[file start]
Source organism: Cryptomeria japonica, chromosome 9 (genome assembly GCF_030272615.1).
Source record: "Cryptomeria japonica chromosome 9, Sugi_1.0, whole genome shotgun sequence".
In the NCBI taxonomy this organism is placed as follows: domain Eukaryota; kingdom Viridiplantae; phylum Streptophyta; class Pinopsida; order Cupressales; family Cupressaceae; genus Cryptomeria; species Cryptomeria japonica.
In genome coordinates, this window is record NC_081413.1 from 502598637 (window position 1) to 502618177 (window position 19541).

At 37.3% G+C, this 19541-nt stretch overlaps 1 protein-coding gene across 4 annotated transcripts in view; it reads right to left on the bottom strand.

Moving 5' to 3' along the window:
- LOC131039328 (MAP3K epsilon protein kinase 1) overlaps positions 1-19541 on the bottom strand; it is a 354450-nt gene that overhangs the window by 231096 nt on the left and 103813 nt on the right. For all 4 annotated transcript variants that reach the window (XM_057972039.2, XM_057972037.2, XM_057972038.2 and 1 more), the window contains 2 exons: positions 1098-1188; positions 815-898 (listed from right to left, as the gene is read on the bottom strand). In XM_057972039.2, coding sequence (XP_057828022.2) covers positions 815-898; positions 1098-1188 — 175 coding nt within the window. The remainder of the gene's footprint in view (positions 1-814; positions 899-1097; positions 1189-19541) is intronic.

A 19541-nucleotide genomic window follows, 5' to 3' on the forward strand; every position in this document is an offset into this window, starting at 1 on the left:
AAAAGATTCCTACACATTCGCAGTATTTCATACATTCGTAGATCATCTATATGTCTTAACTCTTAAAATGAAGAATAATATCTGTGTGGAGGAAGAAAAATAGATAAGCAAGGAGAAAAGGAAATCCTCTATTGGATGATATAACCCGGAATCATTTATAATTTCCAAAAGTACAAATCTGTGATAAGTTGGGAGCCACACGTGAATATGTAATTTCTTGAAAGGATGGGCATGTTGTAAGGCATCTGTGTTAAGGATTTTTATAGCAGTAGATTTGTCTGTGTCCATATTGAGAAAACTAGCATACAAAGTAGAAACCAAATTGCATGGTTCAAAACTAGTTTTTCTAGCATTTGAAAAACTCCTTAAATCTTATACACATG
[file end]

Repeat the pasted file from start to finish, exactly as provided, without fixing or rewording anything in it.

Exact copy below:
Source organism: Cryptomeria japonica, chromosome 9 (genome assembly GCF_030272615.1).
Source record: "Cryptomeria japonica chromosome 9, Sugi_1.0, whole genome shotgun sequence".
In the NCBI taxonomy this organism is placed as follows: domain Eukaryota; kingdom Viridiplantae; phylum Streptophyta; class Pinopsida; order Cupressales; family Cupressaceae; genus Cryptomeria; species Cryptomeria japonica.
In genome coordinates, this window is record NC_081413.1 from 502598637 (window position 1) to 502618177 (window position 19541).

At 37.3% G+C, this 19541-nt stretch overlaps 1 protein-coding gene across 4 annotated transcripts in view; it reads right to left on the bottom strand.

Moving 5' to 3' along the window:
- LOC131039328 (MAP3K epsilon protein kinase 1) overlaps positions 1-19541 on the bottom strand; it is a 354450-nt gene that overhangs the window by 231096 nt on the left and 103813 nt on the right. For all 4 annotated transcript variants that reach the window (XM_057972039.2, XM_057972037.2, XM_057972038.2 and 1 more), the window contains 2 exons: positions 1098-1188; positions 815-898 (listed from right to left, as the gene is read on the bottom strand). In XM_057972039.2, coding sequence (XP_057828022.2) covers positions 815-898; positions 1098-1188 — 175 coding nt within the window. The remainder of the gene's footprint in view (positions 1-814; positions 899-1097; positions 1189-19541) is intronic.

A 19541-nucleotide genomic window follows, 5' to 3' on the forward strand; every position in this document is an offset into this window, starting at 1 on the left:
AAAAGATTCCTACACATTCGCAGTATTTCATACATTCGTAGATCATCTATATGTCTTAACTCTTAAAATGAAGAATAATATCTGTGTGGAGGAAGAAAAATAGATAAGCAAGGAGAAAAGGAAATCCTCTATTGGATGATATAACCCGGAATCATTTATAATTTCCAAAAGTACAAATCTGTGATAAGTTGGGAGCCACACGTGAATATGTAATTTCTTGAAAGGATGGGCATGTTGTAAGGCATCTGTGTTAAGGATTTTTATAGCAGTAGATTTGTCTGTGTCCATATTGAGAAAACTAGCATACAAAGTAGAAACCAAATTGCATGGTTCAAAACTAGTTTTTCTAGCATTTGAAAAACTCCTTAAATCTTATACACATG